The Supreme Court held today, 9-0, that administrative compliance orders levied by EPA under the Clean Water Act were subject to judicial review, as they are supported by fines and represent, bascially, the agency's final word on the subject. It's not too surprising an outcome, but the government thought that it might win because it hadn't yet sought a judicial determination as to whether the land subject to the order was a wetland or not.
Some people think the government will shut down if these sorts of intermediate orders are appealable; I'm not so sure. It does suggest, however, that when an agency like the SEC issues a TRO-like ban on someone from participating in the securities markets, they would have the right to immediately go to court to challenge that intermediate step.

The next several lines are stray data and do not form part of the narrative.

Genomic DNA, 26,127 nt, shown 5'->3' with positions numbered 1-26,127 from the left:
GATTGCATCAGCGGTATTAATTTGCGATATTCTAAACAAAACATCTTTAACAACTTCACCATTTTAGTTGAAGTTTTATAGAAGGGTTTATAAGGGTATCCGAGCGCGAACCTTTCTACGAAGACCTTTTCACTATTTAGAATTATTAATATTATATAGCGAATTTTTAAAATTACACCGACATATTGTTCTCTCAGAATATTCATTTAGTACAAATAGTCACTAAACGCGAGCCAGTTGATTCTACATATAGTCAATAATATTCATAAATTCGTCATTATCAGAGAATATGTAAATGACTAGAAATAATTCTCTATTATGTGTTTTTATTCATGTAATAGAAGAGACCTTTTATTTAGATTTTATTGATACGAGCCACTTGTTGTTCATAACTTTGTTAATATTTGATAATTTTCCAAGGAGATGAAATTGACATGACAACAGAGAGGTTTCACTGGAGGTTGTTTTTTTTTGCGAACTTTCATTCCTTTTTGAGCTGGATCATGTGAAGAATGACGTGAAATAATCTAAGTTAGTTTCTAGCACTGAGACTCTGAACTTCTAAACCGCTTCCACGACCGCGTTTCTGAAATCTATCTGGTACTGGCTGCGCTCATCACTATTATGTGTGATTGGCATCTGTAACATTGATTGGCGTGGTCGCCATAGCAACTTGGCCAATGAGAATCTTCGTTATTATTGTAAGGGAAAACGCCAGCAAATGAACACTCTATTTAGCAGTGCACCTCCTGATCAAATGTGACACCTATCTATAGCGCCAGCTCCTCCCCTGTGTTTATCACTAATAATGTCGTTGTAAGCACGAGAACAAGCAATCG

What it probably does not mean, however, is that we will get an earlier resolution on Dodd-Frank than we thought. Sackett shows that when an agency sanctions someone, even if they do so preliminarily, that person may be able to sue in court to get the sanction overturned. It doesn't have much to do with the ability or not to get quick judicial review of rules that affect broad swathes of people.
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